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For those who hunt ruffed grouse in northern or central Wisconsin, maybe shortening the season by two months, if anything is necessary this fall, is the least confusing.

Hunters generally were disappointed in what was hoped to be an improving ruffed grouse season last fall. Fewer birds bagged was universal in much prime grouse habitat, and the 2018 spring drumming counts seemed to confirm there were fewer breeding males calling to hens.

Considering there were fewer birds flushed, taken and then heard this spring together with West Nile Virus confirmation in neighboring states, Wisconsin discussed what might be useful in helping the populations recover, and getting some science-sound answers. A proposed answer was to close the grouse season Nov. 30, instead of allowing it to end as scheduled Jan. 31, 2019. For now, the season structure is still undecided.

In addition, survey efforts will concentrate on determining the impacts of WNV on birds in Minnesota, Michigan and Wisconsin. The Ruffed Grouse Society will help.

Crop and garden plants continue to mature, with some corn already flowering. Both tassels (pollen flowers) and ears (fruit flowers) continue to show on early field varieties and sweet corn.

Deer of all ages and sizes continue evening feeding in corn, alfalfa and soybeans, as well as native woodland vegetation. Fawns show less and less concern about being beside their mothers. Male and female fawns are showing size differences, too.

Japanese beetles have made their presence known on numerous plants, particularly beans, but numerous others, too. If done immediately, take a small container with water, a dab of soap and bleach and hold it under the insect, flick the flier into the solution and it will not go around to attract friends.

Common milkweed is in full bloom and monarch butterflies have taken notice. The ties between this butterfly and plant are exceedingly close. The toxin in the plant’s latex is not toxic to the monarch caterpillars who eat the leaves. Enough of the toxin accumulates in the eventual adult butterfly that the adult is distasteful to bird predators. In addition, the smaller viceroy butterfly mimics the monarch’s appearance and birds stay away because they have become conditioned to stay away from monarchs.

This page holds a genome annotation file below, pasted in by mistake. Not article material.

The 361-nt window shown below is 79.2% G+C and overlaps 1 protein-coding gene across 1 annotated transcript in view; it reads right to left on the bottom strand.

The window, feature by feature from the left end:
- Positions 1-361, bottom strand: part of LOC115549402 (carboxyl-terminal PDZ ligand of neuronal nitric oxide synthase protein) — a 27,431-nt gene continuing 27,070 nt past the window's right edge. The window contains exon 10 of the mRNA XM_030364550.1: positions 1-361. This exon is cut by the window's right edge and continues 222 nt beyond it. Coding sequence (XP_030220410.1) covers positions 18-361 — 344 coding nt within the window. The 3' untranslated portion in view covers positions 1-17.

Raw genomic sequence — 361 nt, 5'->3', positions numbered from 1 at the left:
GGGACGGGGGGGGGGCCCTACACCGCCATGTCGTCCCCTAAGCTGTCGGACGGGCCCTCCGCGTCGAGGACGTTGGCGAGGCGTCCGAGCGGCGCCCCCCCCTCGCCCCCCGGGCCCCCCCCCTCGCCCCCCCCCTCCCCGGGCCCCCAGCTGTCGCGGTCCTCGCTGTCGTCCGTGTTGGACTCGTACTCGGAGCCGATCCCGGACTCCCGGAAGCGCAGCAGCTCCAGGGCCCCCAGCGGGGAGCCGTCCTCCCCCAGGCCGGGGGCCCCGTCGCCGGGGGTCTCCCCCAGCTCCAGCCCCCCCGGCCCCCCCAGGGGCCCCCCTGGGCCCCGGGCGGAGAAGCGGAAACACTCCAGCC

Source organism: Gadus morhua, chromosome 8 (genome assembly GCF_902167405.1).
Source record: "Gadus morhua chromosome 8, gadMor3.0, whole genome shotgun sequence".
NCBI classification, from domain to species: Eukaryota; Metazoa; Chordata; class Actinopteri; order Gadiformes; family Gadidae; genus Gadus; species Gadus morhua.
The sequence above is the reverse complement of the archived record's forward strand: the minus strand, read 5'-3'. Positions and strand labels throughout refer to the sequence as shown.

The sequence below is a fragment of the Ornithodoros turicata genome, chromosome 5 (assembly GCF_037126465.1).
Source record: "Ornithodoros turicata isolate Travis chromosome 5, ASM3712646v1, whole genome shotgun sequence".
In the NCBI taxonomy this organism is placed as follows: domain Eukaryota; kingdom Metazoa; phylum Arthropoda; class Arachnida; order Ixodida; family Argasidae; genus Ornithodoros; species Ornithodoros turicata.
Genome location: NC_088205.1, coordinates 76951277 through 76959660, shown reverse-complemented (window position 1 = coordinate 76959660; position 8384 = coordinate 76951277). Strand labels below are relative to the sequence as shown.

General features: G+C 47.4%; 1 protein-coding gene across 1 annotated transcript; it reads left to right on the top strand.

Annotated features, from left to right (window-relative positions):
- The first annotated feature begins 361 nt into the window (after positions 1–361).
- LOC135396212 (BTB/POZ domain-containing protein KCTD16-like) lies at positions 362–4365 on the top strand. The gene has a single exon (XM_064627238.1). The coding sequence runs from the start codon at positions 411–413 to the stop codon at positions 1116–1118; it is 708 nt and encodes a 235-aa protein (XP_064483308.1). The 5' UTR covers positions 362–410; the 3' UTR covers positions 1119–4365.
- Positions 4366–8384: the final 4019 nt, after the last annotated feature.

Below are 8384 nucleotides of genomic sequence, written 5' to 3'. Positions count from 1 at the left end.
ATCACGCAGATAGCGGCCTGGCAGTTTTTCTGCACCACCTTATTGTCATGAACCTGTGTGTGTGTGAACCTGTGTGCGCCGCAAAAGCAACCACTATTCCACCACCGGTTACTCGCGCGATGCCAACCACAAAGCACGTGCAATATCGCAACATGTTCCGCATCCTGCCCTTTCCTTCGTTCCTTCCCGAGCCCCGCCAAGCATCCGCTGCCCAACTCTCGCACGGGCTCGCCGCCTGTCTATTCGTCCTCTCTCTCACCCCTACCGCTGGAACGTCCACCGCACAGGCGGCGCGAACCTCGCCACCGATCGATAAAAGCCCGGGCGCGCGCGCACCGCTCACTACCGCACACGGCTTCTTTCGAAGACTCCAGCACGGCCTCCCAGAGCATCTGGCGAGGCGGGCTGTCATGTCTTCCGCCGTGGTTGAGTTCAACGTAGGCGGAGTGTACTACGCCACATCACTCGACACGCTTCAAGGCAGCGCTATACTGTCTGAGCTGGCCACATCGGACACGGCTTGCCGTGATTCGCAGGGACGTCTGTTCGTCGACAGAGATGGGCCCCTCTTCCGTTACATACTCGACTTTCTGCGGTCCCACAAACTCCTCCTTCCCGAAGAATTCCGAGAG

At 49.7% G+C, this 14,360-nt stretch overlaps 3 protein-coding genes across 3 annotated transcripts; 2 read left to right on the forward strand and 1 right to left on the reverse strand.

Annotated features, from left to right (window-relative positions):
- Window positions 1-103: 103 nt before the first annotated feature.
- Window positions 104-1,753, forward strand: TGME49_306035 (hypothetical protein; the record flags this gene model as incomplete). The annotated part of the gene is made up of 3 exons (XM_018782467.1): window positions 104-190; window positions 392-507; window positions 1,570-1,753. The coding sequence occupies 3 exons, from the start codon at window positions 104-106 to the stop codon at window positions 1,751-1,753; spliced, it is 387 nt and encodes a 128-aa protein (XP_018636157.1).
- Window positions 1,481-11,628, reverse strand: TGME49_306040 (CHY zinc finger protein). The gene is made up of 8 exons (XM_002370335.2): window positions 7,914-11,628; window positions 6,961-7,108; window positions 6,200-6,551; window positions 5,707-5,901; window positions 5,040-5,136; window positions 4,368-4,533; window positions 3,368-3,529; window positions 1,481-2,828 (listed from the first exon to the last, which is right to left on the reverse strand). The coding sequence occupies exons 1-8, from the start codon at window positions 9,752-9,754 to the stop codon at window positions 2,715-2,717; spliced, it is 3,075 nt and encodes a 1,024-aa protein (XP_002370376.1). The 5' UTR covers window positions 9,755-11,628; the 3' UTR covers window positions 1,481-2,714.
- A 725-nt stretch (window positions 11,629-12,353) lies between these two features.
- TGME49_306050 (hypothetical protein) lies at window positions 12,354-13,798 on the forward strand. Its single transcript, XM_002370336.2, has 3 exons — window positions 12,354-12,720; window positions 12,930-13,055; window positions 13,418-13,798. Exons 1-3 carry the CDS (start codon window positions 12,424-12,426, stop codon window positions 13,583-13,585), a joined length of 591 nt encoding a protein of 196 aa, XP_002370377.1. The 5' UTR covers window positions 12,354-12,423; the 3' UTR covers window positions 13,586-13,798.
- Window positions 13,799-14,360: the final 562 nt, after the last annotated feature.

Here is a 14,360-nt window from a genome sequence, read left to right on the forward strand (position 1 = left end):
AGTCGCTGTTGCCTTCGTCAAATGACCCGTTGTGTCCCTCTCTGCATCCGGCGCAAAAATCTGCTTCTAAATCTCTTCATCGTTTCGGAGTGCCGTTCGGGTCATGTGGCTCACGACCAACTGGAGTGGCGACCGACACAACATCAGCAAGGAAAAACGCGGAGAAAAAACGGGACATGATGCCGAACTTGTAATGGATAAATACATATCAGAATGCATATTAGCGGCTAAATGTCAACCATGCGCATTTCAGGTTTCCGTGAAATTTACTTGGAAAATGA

Summer fishing has anglers thinking big. Smallmouth bass, catfish and muskies are pulling many panfish and walleye anglers, and the fishes are responding accordingly. Panfishers continue to have sporadic success, while trout fliers are concentrating on cooler times and smaller spring-fed streams.

Warmer weather, flowering prairies, and crop plants are drawing pollinators of all types, with butterflies being most noticeable. Each species seems to have a favorite feeding time, based on when the nectar is most abundant, pollen is released, and flower opening is maximum.

Many regions have limited soil surface moisture; therefore summer mushrooms have not begun to appear in great abundance. Watch for early sulphur bracket fungi and other colorful mushrooms will appear after a few soaking rains.

Frequent hay cuttings continue to make for good evening animal viewing. Deer continue to travel, some at high noon, too, but most closer to sunset. Turkey poults can now fly, making them easy targets for eyes.

Some berry gatherers have tapered back on raspberries and are waiting for blackberries. Here, too, moisture is key to future fruit size.

Hard mast continues to be spotty at best, with hickory nut and walnut trees devoid of lush crops. We can’t hope for two, or even three, years in a row.

The DNR announced that early teal, mourning dove and early Canada goose seasons all open Saturday, Sept. 1. The 60-day regular waterfowl seasons begin Sept. 29 in the North, South and Mississippi zones. The 92-day regular goose season, with two splits, allows for goose hunting during Christmas and New Year’s holidays. The Canada goose daily bag will be three birds and the daily pintail bag is two birds.

With all the deer activities, it is difficult to not think ahead to mid-September and beyond to Wisconsin’s primer wildlife animal. Preparation for that event never ceases.

Contact Jerry Davis, a freelance writer, at or 608-924-1112